Citation: American Journal of Veterinary Research 83, 8; 10.2460/ajvr.21.11.0194

Technical factors influencing the ACs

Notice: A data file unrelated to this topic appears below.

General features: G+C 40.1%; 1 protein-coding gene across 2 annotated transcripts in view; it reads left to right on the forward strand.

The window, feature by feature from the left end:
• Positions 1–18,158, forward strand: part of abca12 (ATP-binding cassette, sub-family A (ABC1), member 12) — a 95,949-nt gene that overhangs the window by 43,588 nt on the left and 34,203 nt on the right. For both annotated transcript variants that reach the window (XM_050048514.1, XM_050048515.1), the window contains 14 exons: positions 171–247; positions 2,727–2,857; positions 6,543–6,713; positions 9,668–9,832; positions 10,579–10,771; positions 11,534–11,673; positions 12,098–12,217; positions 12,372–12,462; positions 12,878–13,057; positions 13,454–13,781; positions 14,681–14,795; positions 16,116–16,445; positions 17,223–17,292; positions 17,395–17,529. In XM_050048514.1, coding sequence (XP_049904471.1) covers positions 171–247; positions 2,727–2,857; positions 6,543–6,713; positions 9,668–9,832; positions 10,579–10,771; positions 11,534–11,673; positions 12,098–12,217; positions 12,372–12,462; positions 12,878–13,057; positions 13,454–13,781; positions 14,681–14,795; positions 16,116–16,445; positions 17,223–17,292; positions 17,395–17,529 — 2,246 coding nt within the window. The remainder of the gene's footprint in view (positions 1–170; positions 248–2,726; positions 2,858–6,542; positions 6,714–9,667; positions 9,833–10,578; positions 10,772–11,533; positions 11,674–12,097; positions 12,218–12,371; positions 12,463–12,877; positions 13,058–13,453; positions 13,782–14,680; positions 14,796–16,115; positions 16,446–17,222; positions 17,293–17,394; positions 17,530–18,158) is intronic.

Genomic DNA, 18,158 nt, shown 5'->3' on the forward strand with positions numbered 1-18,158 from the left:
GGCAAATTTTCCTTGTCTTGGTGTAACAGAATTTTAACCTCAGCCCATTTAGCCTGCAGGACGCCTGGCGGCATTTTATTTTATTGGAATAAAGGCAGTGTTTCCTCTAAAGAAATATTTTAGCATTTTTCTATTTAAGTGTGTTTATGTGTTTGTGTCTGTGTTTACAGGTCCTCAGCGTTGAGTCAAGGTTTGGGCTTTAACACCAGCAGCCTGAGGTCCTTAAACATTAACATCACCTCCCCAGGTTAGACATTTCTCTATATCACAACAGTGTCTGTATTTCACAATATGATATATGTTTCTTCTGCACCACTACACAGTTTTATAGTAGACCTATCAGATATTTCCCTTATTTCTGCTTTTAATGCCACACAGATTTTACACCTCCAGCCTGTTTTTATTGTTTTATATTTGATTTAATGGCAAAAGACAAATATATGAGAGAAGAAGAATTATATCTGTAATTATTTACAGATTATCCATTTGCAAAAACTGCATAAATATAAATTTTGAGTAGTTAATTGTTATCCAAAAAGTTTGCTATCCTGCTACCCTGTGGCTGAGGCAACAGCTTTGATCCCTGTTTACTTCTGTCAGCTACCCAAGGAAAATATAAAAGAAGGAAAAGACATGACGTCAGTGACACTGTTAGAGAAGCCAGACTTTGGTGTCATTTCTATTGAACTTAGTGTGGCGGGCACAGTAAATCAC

The ACs were acquired 16 times for each dog by altering the 5 following conditions: scanning plane, measurement site, scanning depth, scanning approach, and breathing conditions. For scanning plane, measurements were acquired in the transverse and sagittal planes. For measurement site, the left and central divisions of the liver were examined (Figure 2). Considering the anatomic location of the liver, the lateral parts of the left lateral and left medial lobes were designated as the left division of the liver. The papillary process of the caudate lobe, quadrate lobe, medial part of the left lateral lobe, and left medial lobe were designated as the central division of the liver. The right medial lobe, right lateral lobe, and caudate process of the caudate lobe were excluded because it was difficult to approach these areas as a result of interference by the gallbladder. For scanning depth, the upper region of the liver in the near field was excluded, and 2 scanning depths (10 to 20 mm and 20 to 30 mm) were selected to prevent reverberation artifacts of the skin and liver capsule. The scanning depths were determined on the basis of the distance between the liver capsule and the top of the ROI box (Figure 1). With regard to scanning approach, examinations were conducted via the intercostal and subcostal approaches. The transducer was placed perpendicular to the dog’s skin for the intercostal transverse method and parallel to the ribs while conducting measurements in the transverse plane to avoid acoustic shadowing artifacts of the ribs as much as possible. The left division of the liver was examined with the left intercostal approach, and the central division of the liver was examined with the right intercostal approach. For the subcostal approach, the angle between the transducer and the dog’s abdomen was 30° to 45° for optimal visualization of the liver. With regard to breathing conditions, the left division of the liver was examined through the left intercostal transverse approach at a depth of 10 to 20 mm, and the central division of the liver was examined through the subcostal transverse approach at a depth of 10 to 20 mm while gently covering the nose of the dog with a hand for 2 seconds at an end-expiration period to compare values obtained when dogs were breathing freely versus breath-holding at end expiration.